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McNair Scholars pose outside the national conference after presenting their research.

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Ford Center for the Fine Arts

Students Present and Publish Original Research through McNair Program

October 26, 2018

McNair Scholars pose outside the national conference after presenting their research.

by Tricia Duke '19

Support from the  Ronald E. McNair Achievement Fund made it possible for 10 scholars to complete independent research projects over the summer, culminating in a presentation at a national McNair conference and publication in the Knox McNair journal.

Members of the cohort agreed that they built both strong scholarly skills and an irreplaceable social network. “Everything that I've learned from working on this project will leave me much better equipped and prepared to work on more difficult projects in the future,” said Max Jones '20.

The Ronald E. McNair Postbaccalaureate Achievement Program, one of the TRiO programs funded by the US Department of Education, provides scholars from underrepresented backgrounds who have displayed strong academic ability with resources to support their success in graduate education.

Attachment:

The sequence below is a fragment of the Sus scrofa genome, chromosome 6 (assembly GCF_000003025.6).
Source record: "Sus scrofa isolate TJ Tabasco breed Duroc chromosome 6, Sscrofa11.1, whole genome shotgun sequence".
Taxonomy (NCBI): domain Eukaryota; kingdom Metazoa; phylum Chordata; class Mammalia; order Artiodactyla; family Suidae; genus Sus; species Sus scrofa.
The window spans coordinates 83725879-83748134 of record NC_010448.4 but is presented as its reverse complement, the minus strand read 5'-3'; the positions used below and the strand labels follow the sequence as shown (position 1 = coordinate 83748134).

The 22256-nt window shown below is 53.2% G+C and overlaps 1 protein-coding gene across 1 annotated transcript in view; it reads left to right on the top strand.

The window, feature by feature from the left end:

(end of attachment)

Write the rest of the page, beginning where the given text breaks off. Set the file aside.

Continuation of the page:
“As cliche as it sounds, I learned a lot about what college professors and grad schools want from me as a student,” Jones said. Jones tested the effectiveness of health supplements at improving rats’ memories under the mentorship of Assistant Professor of Biology and Neuroscience Chair Esther Penick. He said that the program also taught him the importance of collaboration with other academics, including those far outside his field, for intellectual and emotional support.

“It's been nice this summer to have people, my mentor and my peers, to turn to in the event that something goes wrong with my research,” he said.

Creative Writing major Katana Smith '20 researched the way artists from underrepresented backgrounds used magical realism to process and affect their political environments. She said that the support of the program and her peers prepared her to give a confident, knowledgeable presentation at the McNair conference in Buffalo, New York. Even the night before their presentations, Knox students crowded into one hotel room, laptops perched on dressers, to present to their peers, encourage each other, and give each other feedback on last-minute edits.

“The day of the presentations went very smoothly,” she said. “I learned a lot and got to connect with some really intelligent McNair scholars from all around the country.”

Samantha Leinbach, assistant director of the McNair Program, was a McNair scholar herself while working on her bachelor’s degree in agricultural science. Now, a year after completing her master’s degree, she said that she hopes to help the current scholars the same way she was helped by her program.  

“If I had to pick a favorite summer memory, it was watching this cohort become a support system for each other. They learned they could rely on each other, ask each other for help, and most importantly, they laughed together,” Leinbach said.